Understanding the Attorney-Client Relationship

It should come as no surprise to you that the attorneys with the Law Office of Bryan Fagan believe the relationship between our office and our clients to be extremely important. We understand that whether a client has hired us for a divorce, child custody or any other sort of family law case a great amount of trust has been placed in us to represent the client with diligence and skill. This is a responsibility that we do not take lightly.

You may be curious just how an attorney’s office works in conjunction with how we work to represent you, the client. The purpose of this blog post is to provide you with a little bit of context as to how our office functions and how that relates to the work that we do for our clients on a daily basis.

The Law Office of Bryan Fagan: Attorneys and staff working together

Our attorneys and our staff, paralegals, legal assistants and client relations personnel, work together as a team. As is probably the case in the office or workplace where you are employed there are daily tasks that are best achieved when a team of people work together to achieve more than a single person would be able to do on their own.

If you decide to hire our office to represent you then you will find in our contract the hourly billing rates for each of our employees. Attorneys charge more per hour to work on your case than our office personnel due to the skill and expertise that an attorney offers compared to our legal staff. That’s not to say that our staff doesn’t operate professionally and with skill. However, there are certain tasks that only an attorney can do which explains in large part why our attorney’s hourly billing rates are higher than our office staff.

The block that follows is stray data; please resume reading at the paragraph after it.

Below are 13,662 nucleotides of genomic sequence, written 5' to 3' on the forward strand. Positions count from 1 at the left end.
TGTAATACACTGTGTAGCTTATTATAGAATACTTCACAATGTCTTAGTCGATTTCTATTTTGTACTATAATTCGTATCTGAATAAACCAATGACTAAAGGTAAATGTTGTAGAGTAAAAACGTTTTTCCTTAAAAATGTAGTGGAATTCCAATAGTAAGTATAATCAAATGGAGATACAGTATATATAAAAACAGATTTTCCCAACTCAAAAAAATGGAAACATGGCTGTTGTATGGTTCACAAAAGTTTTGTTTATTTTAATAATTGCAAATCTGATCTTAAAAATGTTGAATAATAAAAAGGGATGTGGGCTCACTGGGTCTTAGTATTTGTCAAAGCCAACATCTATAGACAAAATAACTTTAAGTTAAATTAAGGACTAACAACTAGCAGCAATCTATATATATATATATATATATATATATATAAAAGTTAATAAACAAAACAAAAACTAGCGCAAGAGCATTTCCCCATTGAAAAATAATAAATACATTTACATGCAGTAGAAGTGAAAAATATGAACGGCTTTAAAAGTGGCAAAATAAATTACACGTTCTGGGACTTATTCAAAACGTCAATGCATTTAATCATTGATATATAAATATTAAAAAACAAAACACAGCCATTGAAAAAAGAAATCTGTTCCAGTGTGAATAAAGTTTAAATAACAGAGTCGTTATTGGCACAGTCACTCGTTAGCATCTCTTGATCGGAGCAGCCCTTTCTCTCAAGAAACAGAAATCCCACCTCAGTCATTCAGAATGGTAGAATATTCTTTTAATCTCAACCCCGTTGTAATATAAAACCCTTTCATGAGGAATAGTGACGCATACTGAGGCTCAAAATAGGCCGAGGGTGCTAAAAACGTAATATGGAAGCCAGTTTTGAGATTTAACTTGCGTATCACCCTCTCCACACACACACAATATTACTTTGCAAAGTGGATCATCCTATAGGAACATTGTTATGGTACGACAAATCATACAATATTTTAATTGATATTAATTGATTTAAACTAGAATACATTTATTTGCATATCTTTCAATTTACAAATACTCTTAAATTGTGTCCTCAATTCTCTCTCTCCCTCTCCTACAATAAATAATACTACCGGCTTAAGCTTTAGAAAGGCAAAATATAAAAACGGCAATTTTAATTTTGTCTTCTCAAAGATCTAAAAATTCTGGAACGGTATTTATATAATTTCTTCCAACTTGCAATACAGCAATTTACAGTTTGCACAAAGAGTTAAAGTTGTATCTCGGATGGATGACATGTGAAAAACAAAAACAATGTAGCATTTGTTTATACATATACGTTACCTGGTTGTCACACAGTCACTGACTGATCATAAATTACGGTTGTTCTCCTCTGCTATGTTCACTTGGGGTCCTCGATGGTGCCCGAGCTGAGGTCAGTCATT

While your attorney will be your primary point of contact with our office you will also develop a relationship with our staff members. Weekly and sometimes daily contact will be made between our staff and you especially during the initial phases of your case. We will be requesting information, documents and setting up hearings and mediations with you that require phone calls and emails between our staff and yourself. Our office staff works long hours to help you and your family so your patience while corresponding with them is greatly appreciated.

What responsibilities do you have as a client?

As our client, our attorney and staff work to achieve whatever goals you have set out for yourself. Even though your attorney will be negotiating, drafting documentation and representing you in court it is crucial to remember that you are the one in control of your case. I always tell clients that you, the client, is driving the car while I sit in the passenger seat to help navigate and avoid potholes in the road.

With that said, you will need to be as up to date in your case as possible. It is your attorney’s responsibility to contact you to discuss any updates that arise and to make sure you understand exactly what those changes mean to your case. If you know it is hard to get a hold of you during most business hours you can talk to your attorney and ask him or her to schedule a time each week for the two of you to go over your case status and for you to be able to ask any questions that you have.